Redfern’s Cottage, Museum of Uttoxeter Life, is celebrating the success of an ambitious community engagement programme which has seen support from local people increase dramatically, following the award of a £643,000 development grant from the Heritage Lottery Fund just 18 months ago.

The grant, the largest ever awarded to a project in East Staffordshire, has enabled the museum’s project team to work with a host of local organisations and run an enhanced and diverse programme of events, which has resulted in an increase in visitor numbers and new volunteers eager to help establish the museum as a community resource and regional visitor attraction.

In this first phase of the museum redevelopment programme, projects have included Reminiscence sessions in local care homes and the Holly Road Support Centre, an art project for people with mental health issues, an archaeological dig with Burton and South Derbyshire students and the restoration of a rare Bamford water pump with apprentices at the JCB Academy.

The project team has worked with local First Schools to design new educational resources which will be delivered within schools and at Redfern’s Cottage when it reopens;

and an extensive programme of events has ranged from kids’ school holiday activities, to talks to commemorate Uttoxeter’s WW1 heroes.

The programme has received widespread support from local people and the number of volunteers working at Redfern’s Cottage has more than doubled.

In addition, local businesses and organisations have responded well to an appeal from the Uttoxeter Heritage Trust, which runs the museum, to help raise match project funding of £63,000 required by the Heritage Lottery Fund. These include Waitrose and Staffordshire County Council. The Bamford Charitable Trust has also given a sizeable donation to the project.

The second phase of the project in 2017, will be the restoration and redesign of Redfern’s Cottage and, as it is a 17th Century building, this is proving to be hugely challenging.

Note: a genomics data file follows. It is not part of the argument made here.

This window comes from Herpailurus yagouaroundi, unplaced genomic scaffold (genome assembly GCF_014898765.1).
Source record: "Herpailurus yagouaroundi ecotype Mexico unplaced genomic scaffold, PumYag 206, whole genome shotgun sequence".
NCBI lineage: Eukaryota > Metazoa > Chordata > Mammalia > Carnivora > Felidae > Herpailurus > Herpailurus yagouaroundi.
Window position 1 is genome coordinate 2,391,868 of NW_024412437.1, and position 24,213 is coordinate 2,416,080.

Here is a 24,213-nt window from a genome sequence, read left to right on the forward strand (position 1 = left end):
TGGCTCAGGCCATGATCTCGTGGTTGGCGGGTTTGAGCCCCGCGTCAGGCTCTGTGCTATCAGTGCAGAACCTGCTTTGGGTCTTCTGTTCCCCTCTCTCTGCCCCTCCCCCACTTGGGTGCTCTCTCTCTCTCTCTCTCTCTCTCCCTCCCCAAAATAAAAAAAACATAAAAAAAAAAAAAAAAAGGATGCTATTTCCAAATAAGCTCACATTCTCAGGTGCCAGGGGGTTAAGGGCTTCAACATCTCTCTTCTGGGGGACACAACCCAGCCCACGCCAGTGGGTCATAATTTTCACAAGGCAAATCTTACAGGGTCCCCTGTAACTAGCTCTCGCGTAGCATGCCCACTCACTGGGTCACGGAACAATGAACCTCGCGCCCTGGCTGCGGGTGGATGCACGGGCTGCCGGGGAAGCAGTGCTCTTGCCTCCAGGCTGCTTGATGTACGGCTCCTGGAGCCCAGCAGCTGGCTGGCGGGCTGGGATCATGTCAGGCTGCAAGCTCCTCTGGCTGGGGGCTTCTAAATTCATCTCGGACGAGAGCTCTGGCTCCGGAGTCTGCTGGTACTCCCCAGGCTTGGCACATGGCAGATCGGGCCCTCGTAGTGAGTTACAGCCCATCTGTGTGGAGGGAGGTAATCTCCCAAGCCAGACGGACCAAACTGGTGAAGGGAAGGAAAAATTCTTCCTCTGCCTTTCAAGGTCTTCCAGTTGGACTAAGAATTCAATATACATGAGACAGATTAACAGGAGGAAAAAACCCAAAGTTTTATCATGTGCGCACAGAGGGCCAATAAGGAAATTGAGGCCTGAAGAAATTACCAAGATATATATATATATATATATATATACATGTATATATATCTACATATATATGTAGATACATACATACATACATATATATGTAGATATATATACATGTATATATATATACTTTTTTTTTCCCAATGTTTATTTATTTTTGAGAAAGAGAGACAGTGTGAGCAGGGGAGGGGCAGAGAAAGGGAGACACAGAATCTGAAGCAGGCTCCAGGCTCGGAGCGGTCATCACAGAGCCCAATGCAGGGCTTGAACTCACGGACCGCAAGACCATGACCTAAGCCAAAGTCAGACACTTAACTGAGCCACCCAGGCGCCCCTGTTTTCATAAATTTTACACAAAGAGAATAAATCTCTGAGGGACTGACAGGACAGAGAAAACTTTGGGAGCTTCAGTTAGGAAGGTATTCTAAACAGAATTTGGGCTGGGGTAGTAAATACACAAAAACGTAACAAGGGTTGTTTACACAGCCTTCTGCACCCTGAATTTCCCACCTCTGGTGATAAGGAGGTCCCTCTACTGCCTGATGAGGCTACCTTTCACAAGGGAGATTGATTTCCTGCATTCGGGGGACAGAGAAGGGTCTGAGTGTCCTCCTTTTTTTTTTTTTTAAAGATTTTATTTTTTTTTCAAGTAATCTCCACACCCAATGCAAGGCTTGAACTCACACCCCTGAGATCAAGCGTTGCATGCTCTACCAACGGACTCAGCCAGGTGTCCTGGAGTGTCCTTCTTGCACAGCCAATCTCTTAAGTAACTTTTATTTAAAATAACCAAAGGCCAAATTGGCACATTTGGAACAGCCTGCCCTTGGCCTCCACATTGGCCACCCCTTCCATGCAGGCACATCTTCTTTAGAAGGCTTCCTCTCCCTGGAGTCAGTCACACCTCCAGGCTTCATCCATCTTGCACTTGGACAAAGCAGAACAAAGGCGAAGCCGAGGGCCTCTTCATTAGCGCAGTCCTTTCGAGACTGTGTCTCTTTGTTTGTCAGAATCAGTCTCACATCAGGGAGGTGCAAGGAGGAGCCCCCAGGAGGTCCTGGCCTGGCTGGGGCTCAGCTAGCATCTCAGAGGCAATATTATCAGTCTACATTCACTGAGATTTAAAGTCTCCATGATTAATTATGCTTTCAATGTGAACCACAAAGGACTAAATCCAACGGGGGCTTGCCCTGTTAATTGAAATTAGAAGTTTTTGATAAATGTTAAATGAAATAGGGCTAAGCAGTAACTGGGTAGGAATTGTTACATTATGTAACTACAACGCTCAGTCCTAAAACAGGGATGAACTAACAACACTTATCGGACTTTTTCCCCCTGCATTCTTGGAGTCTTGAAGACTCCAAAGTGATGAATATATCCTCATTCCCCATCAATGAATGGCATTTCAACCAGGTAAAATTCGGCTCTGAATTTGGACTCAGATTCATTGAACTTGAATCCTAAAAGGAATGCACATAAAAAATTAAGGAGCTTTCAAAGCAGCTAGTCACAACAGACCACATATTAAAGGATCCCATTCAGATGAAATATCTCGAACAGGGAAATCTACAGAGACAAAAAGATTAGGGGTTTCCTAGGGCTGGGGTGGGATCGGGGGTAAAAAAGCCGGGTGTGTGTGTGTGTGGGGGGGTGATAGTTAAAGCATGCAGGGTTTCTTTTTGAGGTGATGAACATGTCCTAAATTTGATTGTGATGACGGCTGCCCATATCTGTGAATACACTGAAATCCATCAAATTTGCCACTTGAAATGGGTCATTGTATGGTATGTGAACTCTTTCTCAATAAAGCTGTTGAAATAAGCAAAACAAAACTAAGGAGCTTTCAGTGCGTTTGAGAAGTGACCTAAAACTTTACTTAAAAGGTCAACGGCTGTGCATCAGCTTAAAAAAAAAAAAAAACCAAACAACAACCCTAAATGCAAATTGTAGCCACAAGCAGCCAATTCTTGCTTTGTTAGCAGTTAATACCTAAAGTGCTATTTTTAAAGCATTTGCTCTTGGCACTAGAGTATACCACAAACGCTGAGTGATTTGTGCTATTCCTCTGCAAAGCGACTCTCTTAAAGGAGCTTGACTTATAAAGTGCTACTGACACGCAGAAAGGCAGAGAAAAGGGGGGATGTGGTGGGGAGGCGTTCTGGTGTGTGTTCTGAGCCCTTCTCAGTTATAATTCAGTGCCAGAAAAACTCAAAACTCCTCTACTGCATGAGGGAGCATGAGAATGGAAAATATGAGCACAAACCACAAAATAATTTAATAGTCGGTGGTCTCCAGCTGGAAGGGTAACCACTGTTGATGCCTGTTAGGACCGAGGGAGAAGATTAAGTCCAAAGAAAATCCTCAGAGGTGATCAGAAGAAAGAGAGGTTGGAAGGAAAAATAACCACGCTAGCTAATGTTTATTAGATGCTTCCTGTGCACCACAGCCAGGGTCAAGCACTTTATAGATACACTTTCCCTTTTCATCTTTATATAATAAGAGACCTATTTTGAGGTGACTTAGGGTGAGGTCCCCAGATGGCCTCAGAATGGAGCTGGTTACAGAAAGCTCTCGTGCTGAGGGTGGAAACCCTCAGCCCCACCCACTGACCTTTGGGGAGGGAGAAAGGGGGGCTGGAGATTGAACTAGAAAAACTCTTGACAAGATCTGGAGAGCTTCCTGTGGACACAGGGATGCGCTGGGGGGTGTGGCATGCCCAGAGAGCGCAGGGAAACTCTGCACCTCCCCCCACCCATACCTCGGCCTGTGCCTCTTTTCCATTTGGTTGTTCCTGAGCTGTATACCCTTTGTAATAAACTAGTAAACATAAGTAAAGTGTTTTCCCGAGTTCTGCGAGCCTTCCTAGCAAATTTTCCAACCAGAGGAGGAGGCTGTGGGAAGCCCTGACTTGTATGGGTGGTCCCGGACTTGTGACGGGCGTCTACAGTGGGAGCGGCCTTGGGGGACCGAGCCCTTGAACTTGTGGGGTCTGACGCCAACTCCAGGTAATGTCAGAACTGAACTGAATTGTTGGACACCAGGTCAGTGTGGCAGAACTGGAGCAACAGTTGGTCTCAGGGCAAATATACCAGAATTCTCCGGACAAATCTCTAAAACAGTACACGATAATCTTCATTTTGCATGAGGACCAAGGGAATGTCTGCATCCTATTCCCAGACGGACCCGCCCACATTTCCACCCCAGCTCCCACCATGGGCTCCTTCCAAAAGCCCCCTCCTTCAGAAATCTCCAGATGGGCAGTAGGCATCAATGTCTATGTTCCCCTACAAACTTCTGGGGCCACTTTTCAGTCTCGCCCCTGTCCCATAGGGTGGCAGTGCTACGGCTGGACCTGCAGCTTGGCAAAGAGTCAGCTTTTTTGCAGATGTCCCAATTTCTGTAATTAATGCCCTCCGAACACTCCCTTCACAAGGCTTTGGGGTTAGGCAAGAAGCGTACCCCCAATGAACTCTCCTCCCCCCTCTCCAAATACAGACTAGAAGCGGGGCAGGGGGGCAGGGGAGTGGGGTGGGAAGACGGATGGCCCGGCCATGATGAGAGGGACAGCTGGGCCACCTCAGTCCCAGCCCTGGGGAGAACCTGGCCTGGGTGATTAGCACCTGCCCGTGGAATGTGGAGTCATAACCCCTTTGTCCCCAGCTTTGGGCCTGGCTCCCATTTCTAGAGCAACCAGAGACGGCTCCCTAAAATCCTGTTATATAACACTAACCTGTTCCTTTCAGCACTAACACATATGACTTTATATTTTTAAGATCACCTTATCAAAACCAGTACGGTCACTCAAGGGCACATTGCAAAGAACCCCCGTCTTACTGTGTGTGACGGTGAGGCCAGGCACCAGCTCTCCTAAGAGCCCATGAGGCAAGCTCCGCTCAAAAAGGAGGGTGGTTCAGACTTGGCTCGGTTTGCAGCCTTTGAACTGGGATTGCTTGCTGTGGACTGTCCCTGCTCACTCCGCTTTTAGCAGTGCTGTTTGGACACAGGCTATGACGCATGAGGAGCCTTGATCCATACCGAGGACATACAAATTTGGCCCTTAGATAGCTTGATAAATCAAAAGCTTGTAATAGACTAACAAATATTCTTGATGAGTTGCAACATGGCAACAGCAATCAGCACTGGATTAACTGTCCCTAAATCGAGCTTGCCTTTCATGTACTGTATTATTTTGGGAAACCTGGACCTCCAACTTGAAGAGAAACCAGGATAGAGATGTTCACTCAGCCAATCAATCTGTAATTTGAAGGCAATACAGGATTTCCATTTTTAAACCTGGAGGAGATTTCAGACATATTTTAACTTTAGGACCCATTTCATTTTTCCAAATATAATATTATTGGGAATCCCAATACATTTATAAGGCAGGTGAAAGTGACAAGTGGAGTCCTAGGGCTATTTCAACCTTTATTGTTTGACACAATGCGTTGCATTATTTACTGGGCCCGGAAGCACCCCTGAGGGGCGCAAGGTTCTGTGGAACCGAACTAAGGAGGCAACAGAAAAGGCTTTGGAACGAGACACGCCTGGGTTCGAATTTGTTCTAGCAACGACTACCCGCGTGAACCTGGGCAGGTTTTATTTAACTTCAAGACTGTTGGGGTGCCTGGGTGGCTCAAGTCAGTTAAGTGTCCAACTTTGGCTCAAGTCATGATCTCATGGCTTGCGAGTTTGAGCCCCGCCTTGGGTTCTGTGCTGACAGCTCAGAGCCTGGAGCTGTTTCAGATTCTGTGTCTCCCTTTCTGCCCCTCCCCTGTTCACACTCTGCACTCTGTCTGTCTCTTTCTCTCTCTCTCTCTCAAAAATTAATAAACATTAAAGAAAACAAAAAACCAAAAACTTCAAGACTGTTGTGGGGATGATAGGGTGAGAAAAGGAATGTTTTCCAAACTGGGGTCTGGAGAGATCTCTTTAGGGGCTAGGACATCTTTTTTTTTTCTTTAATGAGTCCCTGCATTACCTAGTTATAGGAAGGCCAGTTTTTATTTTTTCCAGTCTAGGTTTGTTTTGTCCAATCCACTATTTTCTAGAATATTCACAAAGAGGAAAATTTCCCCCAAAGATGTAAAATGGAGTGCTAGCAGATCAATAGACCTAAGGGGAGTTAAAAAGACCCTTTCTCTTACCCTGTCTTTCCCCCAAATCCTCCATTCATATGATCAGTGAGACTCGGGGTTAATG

Original, detailed plans which included an extension to the building, a catering kitchen and café, were found to be too costly to implement. This has led to some delay in starting the work as the Trust has had to revise the plans to make them more affordable and apply to the Heritage Lottery Fund for additional grant and an extension to the project duration.

“We were aiming to complete our building work by July 2017 but having hit a few bumps along the road, we now hope to launch the fully re-developed museum in December 2017,” said Project Manager, Laura Wigg-Bailey.

The delay to the launch has led to the decision to re-open the museum on certain days of the week from February 2017, to ensure that the community is still served by the museum.

“We are planning a regular programme of activities including curator talks, community archiving days and kids’ activities during the school holidays,” said Audience and Sustainability Manager, Ruth Buttery.

Chairman of the Uttoxeter Heritage Trust, Dave Parkes, said, “The support for the museum by the people of Uttoxeter has increased dramatically and we are thrilled by all the goodwill and time given by our dedicated volunteers. We sincerely hope that the town will continue to support us.”